Petals on a pedestal

Apoppy's golden center nestles in sensuous layers of creamy red-orange petals, as ruffled and feminine as a crinoline petticoat. . . . A fusion of blue-dyed chrysanthemums and red dahlias merge into rainbow cascades of nail polish.

Christopher Beane's voluptuous photographs give the blooms in his lens a hyper-reality, chronicling beauty and decay or tearing and joining petals and stems in constructs he labels "sci-fi" or "fictitious" flowers. His color works, appreciative of his subjects but not sentimental, have drawn comparisons to the work of Robert Mapplethorpe and Georgia O'Keefe, and they're "so large and have such potent hues that they directly challenge the primacy of painting as art," states art historian Anthony F. Janson in his preface to Beane's book, "Flower" (Artisan), which features 150 black-and-white and color photographs by the artist.

By phone from his North Carolina home, Janson said that his first reaction to Beane's photographs was an astounded expletive. "I have never seen a flower photographer like this in my life," he said.

Beane's intense relationship with things botanical began in New York's wholesale flower marts, where he took a day job after graduating from the Rhode Island School of Design. He began bringing floral offerings back to his studio. "I would photograph them, observing their transformation. Half dead they were just as beautiful as they were fresh out of the box," Beane said by phone from New York.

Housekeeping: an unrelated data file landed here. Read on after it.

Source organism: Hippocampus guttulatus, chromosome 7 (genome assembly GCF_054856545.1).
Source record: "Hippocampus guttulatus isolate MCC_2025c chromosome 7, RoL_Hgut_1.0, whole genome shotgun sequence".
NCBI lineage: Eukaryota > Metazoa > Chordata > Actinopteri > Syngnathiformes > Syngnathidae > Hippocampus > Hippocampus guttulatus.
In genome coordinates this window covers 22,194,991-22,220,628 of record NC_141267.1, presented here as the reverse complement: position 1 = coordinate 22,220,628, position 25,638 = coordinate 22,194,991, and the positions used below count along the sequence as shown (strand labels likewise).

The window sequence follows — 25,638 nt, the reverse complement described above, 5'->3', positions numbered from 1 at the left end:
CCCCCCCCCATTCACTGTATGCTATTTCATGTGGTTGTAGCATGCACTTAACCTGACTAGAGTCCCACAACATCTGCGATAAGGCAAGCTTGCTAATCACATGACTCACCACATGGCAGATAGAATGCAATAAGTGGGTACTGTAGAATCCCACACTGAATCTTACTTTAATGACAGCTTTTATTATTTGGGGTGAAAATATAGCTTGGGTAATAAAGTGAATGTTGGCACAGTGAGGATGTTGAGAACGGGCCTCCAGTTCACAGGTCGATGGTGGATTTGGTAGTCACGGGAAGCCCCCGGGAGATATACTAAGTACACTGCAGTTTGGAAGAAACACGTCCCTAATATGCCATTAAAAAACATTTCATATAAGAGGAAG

Sensual juxtapositions of petals in an early "Orgy" series led to "Camouflage" constructs. A "moody, dark" period gave way to post-9/11, psychedelic "Tutti Frutti" compositions set against a glossy background of multicolored Murano glass.

"It was, 'OK, so I've conquered the beautiful flower in a photograph. Now take it somewhere else,' " Beane said. "That's what fascinated me: an infinite amount of possibilities to create compositionally within the 4-by-5 frame of my camera."

In 2005, at age 38, Beane was treated for Stage 4 lymphoma and was unable to use his camera again until 2007. Among his new works: a "Tutti Frutti" evolution -- "color theory on acid," he says.


-- Lynne Heffley

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